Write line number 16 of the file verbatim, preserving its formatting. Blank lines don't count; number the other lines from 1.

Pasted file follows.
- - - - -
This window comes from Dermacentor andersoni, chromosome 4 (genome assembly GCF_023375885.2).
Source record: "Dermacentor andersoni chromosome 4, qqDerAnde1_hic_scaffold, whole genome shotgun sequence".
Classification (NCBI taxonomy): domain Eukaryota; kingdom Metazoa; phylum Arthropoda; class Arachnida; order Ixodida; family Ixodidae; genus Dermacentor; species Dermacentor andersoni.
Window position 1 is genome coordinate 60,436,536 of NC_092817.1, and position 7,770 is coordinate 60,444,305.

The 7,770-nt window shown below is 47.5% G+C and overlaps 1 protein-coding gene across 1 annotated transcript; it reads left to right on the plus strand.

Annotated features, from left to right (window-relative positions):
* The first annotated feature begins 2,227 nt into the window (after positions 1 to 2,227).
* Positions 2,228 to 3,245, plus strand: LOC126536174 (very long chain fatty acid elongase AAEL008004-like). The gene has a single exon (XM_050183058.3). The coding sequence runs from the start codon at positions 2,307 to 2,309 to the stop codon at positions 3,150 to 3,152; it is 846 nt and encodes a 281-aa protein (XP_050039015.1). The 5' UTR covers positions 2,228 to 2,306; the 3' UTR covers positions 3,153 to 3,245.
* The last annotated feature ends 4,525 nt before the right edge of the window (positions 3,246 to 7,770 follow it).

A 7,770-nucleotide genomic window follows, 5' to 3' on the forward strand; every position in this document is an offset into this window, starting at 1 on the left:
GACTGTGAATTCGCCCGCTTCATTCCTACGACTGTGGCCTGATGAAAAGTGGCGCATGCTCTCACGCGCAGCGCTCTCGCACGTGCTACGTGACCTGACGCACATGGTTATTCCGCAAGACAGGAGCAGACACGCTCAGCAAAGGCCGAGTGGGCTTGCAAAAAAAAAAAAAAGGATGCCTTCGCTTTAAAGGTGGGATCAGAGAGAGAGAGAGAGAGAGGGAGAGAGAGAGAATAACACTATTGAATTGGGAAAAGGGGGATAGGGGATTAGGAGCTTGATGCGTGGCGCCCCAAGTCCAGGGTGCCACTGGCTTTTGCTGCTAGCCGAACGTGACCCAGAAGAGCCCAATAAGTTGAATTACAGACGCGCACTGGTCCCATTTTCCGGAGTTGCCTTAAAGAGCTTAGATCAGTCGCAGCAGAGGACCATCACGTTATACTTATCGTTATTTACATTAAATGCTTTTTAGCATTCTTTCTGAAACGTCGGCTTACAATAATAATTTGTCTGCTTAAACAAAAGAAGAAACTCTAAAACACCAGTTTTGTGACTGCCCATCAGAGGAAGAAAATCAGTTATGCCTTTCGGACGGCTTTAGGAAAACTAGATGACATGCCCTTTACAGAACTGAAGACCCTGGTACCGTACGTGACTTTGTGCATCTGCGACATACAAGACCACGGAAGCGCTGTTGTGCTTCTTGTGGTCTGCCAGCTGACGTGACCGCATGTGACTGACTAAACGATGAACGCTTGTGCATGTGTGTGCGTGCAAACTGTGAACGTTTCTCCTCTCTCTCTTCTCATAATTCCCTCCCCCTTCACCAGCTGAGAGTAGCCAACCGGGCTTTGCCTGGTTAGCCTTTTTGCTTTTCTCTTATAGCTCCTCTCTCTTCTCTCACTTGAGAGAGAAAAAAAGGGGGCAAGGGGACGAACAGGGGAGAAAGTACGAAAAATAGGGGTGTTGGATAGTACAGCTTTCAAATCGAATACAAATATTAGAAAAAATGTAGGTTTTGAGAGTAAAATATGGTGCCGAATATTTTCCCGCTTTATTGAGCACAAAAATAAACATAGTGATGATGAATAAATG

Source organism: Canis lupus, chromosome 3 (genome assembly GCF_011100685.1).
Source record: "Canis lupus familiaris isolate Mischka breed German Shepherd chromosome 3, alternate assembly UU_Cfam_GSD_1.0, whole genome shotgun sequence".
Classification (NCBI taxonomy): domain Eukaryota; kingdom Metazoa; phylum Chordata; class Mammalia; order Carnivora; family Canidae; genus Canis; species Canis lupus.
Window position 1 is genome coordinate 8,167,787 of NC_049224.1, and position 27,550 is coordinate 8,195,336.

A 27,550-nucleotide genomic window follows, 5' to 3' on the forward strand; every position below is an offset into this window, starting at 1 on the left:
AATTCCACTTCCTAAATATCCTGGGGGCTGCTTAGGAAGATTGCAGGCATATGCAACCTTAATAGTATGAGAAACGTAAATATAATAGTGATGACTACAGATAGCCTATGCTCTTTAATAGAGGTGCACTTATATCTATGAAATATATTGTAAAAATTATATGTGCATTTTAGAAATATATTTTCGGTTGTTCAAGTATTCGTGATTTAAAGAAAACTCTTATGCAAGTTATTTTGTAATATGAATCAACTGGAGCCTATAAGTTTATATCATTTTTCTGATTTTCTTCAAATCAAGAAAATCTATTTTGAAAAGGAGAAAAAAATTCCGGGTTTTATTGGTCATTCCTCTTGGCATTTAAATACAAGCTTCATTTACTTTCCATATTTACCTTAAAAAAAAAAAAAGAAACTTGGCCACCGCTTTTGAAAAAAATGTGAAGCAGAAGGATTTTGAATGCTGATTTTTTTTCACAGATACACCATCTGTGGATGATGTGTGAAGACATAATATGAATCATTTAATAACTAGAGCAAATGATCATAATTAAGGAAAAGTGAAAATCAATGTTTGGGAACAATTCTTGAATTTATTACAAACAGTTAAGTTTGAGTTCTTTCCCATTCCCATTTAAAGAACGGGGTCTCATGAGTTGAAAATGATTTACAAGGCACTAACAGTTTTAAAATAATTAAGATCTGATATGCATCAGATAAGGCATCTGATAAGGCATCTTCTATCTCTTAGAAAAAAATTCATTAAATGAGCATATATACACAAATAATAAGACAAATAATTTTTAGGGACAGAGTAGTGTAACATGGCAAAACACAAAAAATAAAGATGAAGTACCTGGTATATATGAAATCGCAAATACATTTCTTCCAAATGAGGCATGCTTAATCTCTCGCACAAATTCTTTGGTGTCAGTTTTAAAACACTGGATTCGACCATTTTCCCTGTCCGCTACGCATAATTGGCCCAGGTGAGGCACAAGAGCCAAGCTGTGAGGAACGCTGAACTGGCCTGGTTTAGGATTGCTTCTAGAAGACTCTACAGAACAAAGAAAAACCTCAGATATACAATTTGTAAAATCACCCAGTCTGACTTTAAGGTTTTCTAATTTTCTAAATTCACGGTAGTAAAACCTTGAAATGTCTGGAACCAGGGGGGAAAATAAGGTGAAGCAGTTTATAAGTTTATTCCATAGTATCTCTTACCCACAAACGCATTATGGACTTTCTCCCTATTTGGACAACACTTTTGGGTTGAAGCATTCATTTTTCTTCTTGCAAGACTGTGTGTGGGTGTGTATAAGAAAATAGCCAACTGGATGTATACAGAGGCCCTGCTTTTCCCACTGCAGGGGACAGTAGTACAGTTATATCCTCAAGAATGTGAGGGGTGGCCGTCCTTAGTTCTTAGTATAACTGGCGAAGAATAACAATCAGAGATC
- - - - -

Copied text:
A 27,550-nucleotide genomic window follows, 5' to 3' on the forward strand; every position below is an offset into this window, starting at 1 on the left: